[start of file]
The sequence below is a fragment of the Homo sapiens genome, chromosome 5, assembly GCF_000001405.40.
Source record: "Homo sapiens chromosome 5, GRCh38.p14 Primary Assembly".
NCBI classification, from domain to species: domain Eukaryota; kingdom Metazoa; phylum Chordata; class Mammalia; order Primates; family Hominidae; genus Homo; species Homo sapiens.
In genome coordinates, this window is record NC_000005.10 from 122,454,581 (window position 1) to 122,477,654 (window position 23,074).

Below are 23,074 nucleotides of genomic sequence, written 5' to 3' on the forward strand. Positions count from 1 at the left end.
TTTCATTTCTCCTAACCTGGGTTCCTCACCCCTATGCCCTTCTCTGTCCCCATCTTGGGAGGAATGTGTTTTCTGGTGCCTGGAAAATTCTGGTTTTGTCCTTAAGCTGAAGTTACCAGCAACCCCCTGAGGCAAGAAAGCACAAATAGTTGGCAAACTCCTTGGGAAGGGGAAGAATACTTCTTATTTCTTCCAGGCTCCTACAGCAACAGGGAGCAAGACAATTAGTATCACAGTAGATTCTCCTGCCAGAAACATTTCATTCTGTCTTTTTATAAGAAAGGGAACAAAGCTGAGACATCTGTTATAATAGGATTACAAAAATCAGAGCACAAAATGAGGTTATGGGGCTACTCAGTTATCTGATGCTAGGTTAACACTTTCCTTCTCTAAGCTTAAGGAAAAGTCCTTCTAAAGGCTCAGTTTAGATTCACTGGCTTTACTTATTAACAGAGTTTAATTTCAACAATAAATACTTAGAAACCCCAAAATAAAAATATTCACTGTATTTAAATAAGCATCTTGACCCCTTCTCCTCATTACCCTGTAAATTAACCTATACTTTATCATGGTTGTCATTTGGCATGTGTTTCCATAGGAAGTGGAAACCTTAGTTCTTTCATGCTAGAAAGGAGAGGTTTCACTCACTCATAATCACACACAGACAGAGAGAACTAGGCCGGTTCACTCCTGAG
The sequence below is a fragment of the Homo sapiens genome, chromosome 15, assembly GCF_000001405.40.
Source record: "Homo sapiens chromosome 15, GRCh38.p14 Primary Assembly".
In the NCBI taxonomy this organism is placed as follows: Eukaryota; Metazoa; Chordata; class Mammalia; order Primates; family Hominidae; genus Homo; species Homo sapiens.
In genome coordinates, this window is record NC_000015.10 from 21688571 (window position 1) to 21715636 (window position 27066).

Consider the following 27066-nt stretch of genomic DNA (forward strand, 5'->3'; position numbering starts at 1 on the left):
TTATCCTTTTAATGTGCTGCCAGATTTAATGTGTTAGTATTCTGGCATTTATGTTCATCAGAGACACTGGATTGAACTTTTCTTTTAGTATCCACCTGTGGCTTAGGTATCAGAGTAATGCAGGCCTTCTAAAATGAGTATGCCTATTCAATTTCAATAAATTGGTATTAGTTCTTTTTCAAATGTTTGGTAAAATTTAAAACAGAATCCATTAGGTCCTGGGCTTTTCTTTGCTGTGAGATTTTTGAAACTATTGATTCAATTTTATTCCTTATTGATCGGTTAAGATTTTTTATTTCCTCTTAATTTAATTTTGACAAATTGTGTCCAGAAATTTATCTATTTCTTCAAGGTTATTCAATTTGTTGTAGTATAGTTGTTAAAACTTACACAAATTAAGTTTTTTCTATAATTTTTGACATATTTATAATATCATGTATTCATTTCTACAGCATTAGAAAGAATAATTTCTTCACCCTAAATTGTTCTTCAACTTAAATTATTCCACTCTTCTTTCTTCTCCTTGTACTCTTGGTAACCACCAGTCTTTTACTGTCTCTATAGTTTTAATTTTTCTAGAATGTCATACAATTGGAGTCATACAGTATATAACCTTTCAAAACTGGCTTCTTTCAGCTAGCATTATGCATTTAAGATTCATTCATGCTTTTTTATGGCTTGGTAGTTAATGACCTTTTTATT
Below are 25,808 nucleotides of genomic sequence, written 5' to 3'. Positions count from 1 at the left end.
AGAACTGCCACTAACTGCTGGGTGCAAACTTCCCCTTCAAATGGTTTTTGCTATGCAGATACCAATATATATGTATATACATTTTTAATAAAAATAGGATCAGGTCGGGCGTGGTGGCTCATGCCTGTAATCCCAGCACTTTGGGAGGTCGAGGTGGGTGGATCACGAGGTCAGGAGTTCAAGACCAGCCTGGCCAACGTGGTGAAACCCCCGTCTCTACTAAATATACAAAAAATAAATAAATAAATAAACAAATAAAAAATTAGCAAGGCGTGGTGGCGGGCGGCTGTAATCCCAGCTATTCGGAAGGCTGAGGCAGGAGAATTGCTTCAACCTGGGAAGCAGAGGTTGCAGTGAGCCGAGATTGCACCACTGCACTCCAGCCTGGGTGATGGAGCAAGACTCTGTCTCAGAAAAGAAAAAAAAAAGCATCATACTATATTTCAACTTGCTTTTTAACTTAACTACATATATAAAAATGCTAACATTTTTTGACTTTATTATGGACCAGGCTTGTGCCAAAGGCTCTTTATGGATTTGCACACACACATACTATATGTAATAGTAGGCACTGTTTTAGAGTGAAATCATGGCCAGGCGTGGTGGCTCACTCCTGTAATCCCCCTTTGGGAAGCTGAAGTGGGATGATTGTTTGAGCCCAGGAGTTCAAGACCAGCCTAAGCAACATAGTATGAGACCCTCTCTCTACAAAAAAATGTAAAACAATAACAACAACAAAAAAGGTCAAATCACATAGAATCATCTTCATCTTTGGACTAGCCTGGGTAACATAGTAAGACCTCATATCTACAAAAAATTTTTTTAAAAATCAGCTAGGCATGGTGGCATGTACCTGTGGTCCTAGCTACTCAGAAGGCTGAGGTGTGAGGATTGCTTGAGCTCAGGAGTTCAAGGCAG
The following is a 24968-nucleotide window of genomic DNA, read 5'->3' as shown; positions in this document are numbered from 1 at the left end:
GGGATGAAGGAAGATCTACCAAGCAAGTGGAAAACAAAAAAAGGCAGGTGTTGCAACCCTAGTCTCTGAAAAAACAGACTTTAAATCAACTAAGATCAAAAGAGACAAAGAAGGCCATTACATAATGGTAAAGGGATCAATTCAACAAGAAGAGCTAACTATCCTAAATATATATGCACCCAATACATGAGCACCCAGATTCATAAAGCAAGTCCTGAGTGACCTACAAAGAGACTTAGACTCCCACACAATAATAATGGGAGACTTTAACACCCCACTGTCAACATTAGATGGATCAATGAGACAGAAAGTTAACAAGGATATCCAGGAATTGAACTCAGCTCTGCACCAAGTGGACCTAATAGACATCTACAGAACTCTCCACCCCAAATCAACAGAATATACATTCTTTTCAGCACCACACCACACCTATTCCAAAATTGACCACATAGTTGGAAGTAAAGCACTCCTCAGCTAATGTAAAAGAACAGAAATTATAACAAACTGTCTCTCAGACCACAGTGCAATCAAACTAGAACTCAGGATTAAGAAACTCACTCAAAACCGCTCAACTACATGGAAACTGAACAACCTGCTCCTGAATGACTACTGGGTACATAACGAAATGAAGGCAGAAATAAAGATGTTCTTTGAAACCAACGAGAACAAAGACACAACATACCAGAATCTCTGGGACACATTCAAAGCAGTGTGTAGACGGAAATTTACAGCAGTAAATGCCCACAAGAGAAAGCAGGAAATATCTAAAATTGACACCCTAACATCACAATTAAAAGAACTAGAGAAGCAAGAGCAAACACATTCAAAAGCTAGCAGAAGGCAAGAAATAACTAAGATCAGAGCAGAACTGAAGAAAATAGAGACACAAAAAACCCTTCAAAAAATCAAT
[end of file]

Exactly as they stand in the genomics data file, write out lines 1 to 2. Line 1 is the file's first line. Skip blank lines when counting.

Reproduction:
The sequence below is a fragment of the Homo sapiens genome, chromosome 5, assembly GCF_000001405.40.
Source record: "Homo sapiens chromosome 5, GRCh38.p14 Primary Assembly".